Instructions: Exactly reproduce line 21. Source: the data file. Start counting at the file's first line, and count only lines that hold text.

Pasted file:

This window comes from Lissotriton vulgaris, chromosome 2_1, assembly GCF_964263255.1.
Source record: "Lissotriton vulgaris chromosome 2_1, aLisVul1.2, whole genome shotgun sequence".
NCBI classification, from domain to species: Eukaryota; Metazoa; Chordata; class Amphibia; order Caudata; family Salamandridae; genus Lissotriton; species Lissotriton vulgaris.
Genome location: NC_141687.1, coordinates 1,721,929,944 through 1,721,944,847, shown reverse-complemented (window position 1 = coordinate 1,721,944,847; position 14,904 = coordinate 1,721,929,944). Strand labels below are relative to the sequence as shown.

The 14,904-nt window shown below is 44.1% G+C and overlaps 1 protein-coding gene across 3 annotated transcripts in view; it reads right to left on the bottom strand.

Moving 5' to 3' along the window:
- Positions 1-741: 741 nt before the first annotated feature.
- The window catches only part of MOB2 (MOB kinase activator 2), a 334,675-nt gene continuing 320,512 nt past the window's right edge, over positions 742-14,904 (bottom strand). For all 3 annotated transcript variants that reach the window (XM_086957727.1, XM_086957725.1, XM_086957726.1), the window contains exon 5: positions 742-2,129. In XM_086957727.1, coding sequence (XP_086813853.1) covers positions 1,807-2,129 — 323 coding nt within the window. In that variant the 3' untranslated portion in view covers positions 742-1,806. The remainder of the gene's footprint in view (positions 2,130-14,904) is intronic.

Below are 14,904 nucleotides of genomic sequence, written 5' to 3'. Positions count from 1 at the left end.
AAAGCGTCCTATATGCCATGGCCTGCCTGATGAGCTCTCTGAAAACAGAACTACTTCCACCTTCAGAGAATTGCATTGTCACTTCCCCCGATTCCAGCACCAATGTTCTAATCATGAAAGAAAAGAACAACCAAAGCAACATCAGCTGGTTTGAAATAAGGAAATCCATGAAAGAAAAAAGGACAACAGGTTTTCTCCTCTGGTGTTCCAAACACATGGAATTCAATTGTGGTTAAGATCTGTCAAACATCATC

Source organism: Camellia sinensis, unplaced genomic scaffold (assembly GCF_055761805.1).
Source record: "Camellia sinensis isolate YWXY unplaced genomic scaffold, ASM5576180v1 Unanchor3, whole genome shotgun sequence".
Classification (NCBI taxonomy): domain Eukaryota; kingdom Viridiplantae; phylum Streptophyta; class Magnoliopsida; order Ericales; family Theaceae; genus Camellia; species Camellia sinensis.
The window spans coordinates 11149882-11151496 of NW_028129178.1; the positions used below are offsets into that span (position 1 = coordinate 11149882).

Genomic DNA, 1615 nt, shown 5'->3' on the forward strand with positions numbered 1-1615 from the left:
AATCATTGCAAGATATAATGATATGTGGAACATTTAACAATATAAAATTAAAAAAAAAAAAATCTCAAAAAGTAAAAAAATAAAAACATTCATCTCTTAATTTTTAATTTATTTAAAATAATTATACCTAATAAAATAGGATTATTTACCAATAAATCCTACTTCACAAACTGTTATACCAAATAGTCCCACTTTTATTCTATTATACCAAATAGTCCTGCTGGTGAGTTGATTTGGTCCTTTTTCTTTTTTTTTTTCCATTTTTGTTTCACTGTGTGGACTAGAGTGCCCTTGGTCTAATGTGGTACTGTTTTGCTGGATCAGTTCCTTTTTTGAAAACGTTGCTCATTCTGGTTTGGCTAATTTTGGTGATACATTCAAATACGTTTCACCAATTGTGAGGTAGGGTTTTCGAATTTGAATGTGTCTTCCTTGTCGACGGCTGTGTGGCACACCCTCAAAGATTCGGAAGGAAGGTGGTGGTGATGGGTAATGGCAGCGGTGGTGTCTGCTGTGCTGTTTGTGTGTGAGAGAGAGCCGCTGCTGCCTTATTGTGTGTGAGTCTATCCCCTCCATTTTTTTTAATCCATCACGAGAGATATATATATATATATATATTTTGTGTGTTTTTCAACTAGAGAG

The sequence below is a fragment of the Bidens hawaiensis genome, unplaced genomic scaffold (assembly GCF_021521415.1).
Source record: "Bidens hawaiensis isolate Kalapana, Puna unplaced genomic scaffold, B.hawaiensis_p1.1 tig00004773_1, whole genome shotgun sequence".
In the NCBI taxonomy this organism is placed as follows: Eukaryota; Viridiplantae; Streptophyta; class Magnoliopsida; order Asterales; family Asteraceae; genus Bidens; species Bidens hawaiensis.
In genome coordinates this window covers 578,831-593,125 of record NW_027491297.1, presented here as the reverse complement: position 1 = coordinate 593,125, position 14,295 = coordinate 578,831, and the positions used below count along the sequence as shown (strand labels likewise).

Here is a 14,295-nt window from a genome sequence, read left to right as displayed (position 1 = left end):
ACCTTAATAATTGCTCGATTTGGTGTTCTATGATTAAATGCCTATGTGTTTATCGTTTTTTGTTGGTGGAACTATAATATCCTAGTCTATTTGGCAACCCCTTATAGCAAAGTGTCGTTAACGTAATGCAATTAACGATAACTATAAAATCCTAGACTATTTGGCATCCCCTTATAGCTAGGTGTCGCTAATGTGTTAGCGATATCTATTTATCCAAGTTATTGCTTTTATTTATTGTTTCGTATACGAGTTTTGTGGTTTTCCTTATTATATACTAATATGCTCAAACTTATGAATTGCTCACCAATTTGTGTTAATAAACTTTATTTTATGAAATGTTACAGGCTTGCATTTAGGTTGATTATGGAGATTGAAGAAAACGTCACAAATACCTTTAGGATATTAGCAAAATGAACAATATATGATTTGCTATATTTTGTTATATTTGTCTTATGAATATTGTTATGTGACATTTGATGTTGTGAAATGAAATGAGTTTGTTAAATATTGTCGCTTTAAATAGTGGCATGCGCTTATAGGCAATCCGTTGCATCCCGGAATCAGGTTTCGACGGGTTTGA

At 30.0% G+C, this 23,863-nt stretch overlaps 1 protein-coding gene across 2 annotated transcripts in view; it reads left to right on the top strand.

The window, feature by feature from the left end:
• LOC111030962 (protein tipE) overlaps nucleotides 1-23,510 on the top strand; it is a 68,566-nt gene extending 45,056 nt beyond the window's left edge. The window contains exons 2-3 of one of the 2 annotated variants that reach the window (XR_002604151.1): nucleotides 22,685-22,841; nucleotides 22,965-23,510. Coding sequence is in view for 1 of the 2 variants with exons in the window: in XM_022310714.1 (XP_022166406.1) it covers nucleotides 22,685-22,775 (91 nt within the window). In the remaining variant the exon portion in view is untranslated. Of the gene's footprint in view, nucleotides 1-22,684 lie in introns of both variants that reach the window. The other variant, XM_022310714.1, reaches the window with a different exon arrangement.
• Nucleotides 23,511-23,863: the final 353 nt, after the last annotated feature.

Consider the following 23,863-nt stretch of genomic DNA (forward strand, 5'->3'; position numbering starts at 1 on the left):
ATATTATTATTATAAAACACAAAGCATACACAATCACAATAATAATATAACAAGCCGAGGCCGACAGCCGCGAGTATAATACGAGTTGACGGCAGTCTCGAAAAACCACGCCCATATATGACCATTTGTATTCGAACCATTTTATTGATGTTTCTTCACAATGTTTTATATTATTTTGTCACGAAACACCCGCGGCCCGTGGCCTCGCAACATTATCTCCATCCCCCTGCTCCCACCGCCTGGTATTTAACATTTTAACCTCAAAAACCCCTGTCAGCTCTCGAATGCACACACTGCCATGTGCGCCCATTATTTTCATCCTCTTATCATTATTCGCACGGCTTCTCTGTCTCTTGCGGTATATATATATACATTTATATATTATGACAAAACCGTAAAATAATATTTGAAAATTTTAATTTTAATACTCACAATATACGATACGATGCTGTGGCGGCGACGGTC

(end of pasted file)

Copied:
Here is a 14,295-nt window from a genome sequence, read left to right as displayed (position 1 = left end):